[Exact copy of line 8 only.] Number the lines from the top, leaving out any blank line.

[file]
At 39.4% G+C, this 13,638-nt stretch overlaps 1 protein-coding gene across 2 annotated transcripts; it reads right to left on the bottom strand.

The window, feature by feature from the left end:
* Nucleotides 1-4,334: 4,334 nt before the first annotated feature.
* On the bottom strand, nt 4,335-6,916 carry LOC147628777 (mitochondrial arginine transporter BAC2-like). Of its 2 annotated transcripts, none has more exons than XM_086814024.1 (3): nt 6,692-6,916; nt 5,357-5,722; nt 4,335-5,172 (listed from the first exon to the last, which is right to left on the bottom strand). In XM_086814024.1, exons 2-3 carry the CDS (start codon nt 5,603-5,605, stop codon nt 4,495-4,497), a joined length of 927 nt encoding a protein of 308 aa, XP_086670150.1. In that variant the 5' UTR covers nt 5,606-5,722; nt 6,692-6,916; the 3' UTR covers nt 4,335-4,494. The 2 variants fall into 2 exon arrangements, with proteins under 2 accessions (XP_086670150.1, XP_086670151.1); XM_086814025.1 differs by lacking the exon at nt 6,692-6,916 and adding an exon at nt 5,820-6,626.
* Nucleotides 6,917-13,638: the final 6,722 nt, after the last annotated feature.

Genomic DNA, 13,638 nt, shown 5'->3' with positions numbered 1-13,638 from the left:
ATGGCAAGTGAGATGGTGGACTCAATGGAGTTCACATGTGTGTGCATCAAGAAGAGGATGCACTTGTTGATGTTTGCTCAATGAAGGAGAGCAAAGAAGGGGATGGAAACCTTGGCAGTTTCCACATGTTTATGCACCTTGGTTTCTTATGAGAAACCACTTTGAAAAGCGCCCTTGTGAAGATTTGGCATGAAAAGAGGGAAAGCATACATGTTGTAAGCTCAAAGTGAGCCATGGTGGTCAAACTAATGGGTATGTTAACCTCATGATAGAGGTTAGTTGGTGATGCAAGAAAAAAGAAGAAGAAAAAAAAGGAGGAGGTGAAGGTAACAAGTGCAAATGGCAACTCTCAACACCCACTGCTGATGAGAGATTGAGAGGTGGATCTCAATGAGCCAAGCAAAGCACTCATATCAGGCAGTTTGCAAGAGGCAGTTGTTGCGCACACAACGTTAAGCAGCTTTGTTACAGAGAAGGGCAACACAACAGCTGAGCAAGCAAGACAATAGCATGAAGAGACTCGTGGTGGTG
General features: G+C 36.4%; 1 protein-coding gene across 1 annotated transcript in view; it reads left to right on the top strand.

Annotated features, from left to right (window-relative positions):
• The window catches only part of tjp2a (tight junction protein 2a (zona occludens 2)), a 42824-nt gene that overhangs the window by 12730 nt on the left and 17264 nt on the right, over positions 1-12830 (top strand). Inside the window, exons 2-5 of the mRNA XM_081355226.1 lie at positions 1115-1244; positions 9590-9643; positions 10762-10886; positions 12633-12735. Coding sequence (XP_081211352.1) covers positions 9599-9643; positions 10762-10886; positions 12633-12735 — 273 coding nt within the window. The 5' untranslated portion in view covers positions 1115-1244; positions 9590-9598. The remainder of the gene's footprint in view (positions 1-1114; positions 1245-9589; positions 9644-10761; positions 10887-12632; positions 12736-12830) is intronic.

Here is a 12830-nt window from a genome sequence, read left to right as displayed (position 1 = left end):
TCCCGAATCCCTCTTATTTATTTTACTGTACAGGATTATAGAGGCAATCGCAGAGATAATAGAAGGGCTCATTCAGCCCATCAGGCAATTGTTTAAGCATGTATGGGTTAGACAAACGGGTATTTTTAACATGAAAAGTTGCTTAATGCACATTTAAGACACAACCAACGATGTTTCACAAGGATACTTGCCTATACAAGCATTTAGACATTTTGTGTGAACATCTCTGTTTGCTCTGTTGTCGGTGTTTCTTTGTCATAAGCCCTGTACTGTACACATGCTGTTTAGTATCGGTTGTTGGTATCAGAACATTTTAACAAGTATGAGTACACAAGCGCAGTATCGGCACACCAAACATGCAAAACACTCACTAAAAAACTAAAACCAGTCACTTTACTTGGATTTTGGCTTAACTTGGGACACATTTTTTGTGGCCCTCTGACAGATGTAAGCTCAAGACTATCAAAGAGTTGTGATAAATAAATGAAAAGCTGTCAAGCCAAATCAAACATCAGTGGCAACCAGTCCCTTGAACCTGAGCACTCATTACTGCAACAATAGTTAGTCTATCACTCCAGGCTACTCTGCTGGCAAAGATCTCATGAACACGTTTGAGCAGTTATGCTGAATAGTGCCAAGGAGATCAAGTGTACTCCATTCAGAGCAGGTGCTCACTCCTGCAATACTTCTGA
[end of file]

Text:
General features: G+C 36.4%; 1 protein-coding gene across 1 annotated transcript in view; it reads left to right on the top strand.